By Susan Terrio, author of Whose Child Am I?: Unaccompanied, Undocumented Children in U.S. Immigration Custody
The former Attorney General’s April 2018 decision to prosecute and jail all those who cross the border illegally, including asylum seekers, led to the forcible separation of thousands of migrant children from their parents. Under this zero tolerance deterrence policy undocumented children were separated from their parents at the border, reclassified as unaccompanied alien children, and placed in federal detention. Because of the chaotic implementation of the policy and the lack of advance planning, many children spent days alone, corralled in metal cages in frigid Border Patrol stations and sobbing for their parents before the government transferred them to the Office of Refugee Resettlement (ORR), the federal agency charged with their custody. The government denied that the separations were occurring for six weeks before finally acknowledging that 2,000 children had been removed from their parents between April 19 and May 31, 2018. Only later, did the facts begin to emerge. The Trump administration actually began separating families in 2017 before the zero tolerance policy began (1). We now know that the total of separated children far exceeded what was originally reported and stands at more than 5,400 (2). In 2018 as tens of thousands of migrant children came into federal custody, government officials scrambled to create additional bed space, resorting to the use of military installations and hastily constructed tent cities in remote desert areas to house them. Too often they failed to provide special provisions for the care of young children and hired staff without sufficient vetting or training. Incredibly, they processed migrant children without creating a database to identify and track them after separation.
Following the public outrage generated by this policy, the Trump administration backed down and issued an executive order on June 20, 2018 to stop the family separations. Just six days later, a federal judge ordered the government to reunify those families (Matter of Ms. L vs. ICE). Although we thought the worst abuses were behind us, an Office of Inspector General report this summer revealed that family separations and deplorable detention conditions have continued as increasing numbers of desperate families and lone minors have crossed our Southern border. Issued after inspecting border patrol stations in the busy Rio Grande sector, the report revealed severe overcrowding and the prolonged detention of children and families who had no access to showers, soap, clean clothes, or hot food (3). More alarming was the report from a team of lawyers and doctors who were assigned to monitor the government’s compliance with the 1997 Flores Settlement Agreement, regulating federal custody for unaccompanied minors. At a retooled warehouse in Clint, Texas in late June 2019, they found 350 children detained without adults in prison-like conditions including 100 children under five years old and babies as young as five months old. They described squalid conditions where children were held in cinder block cells without beds, diapers or access to showers, soap, and toothbrushes. They saw widespread filth, hunger, neglect, and sickness. After interviewing more than 50 individual children, they found that Customs and Border Protection agents had separated all of them from their parents after apprehension (4).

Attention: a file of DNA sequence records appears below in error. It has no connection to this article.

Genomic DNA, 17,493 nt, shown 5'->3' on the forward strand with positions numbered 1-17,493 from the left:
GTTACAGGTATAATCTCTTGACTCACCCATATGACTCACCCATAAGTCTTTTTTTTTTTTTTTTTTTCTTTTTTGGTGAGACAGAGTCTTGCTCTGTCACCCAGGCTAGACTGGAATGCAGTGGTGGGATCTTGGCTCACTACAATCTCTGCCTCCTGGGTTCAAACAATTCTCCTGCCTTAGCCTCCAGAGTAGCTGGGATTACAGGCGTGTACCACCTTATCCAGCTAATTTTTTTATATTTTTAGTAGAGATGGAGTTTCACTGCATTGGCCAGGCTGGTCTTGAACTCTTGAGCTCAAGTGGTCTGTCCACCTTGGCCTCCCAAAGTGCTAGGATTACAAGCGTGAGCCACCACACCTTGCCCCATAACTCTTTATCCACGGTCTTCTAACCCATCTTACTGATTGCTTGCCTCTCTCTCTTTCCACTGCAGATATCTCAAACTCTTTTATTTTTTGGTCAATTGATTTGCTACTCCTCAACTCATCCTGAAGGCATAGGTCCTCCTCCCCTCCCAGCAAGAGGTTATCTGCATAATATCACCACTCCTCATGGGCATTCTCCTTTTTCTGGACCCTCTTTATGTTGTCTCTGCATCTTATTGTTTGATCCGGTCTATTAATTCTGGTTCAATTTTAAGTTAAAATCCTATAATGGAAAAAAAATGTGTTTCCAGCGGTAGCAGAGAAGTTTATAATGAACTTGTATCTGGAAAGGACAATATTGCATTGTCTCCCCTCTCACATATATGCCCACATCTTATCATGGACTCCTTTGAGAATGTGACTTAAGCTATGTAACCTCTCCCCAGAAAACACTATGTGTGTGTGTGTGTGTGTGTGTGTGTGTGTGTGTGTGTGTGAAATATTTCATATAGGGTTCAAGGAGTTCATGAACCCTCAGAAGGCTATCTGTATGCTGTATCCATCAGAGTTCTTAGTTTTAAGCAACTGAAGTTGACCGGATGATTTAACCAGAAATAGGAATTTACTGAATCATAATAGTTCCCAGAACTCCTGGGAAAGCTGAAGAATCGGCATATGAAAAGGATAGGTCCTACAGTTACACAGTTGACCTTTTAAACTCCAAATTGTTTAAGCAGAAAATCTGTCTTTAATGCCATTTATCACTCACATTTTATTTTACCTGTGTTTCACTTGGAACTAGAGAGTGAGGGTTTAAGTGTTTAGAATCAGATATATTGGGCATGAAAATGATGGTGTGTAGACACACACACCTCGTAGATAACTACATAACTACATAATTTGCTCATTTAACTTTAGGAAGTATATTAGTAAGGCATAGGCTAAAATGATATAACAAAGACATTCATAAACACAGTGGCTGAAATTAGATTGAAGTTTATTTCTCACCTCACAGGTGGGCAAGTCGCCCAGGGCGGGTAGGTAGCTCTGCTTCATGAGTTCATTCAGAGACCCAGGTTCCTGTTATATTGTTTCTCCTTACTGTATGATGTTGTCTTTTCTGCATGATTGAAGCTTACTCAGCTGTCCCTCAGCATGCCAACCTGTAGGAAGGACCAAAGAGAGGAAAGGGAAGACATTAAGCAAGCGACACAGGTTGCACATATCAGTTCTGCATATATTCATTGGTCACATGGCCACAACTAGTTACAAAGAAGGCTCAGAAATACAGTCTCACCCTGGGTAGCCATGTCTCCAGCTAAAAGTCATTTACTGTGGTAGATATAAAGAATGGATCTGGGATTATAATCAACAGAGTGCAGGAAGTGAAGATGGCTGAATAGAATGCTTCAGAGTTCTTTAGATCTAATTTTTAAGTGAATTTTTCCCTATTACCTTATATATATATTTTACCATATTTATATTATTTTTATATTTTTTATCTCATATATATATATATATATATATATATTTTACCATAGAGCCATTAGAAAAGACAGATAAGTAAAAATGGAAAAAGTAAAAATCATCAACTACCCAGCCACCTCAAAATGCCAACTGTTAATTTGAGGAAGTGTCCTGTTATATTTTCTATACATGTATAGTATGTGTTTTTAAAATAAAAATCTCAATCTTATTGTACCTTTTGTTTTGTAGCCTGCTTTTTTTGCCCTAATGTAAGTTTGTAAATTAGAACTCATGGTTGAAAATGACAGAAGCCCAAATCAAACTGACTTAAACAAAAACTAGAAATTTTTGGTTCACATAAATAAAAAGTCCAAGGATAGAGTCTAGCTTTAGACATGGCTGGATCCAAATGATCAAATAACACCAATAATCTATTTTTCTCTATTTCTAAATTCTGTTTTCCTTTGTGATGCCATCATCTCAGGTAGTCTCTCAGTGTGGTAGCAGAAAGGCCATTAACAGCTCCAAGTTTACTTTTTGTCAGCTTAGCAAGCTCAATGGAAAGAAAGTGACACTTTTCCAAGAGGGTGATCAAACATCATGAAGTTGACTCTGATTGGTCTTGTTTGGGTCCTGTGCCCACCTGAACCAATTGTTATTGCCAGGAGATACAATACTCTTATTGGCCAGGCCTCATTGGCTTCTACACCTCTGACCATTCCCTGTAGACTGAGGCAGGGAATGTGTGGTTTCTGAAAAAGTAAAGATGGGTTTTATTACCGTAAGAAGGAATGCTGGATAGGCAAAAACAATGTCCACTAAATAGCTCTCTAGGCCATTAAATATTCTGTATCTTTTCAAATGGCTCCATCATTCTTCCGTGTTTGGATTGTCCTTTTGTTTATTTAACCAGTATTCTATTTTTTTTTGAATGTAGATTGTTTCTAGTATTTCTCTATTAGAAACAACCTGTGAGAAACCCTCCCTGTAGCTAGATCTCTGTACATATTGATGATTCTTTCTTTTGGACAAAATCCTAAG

Just as the Trump administration has failed to protect vulnerable children in Border Patrol stations, it has sought to limit protections for them in ORR custody. Average stays in detention have increased, release to undocumented family members in the US has become more difficult, and in August of this year, the Trump administration moved to eliminate the 1997 Flores Settlement Agreement that guarantees detained minors humane treatment in detention and prompt release to sponsors. These aggressive deterrence and enforcement policies have not stopped the migration of desperate Central American and Mexican children fleeing violence in their home countries. Apprehensions and referrals of migrant children to ORR reached record levels: 67,100 in 2019 up from 40, 810 in 2017 (5). After closing controversial tent cities in Texas, the government turned to Comprehensive Health Services, a for-profit contractor, to manage a huge, temporary influx facility in Homestead, Florida that houses up to 2,350 migrant children. In contrast to the permanent federal shelters run by non-profits, the Homestead facility is not licensed by the state. At $775 per child per day, its contract is worth $220 million, three times the cost of a non-profit (6). The for profit industry for detaining immigrant children mirrors the pervasive use of corporations like CorpsCivic, GEO, and LaSalle, who run adult immigration prisons and reap huge financial rewards from enhanced border and enforcement policies.
While every nation controls its borders and regulates immigration, the current administration is trampling on the rights of undocumented children and families. Government officials use language that disguises the concrete effects of violence and imprisonment; justify harsh policies through false information and misleading data; and, most alarming, institute practices that directly result in trauma, suffering, disappearance, and even the death of child migrants. The first step is to counter this disingenuous rhetoric and to hold government officials accountable for their words and actions. Undeniably, the safety and well-being of all children and families depend on it.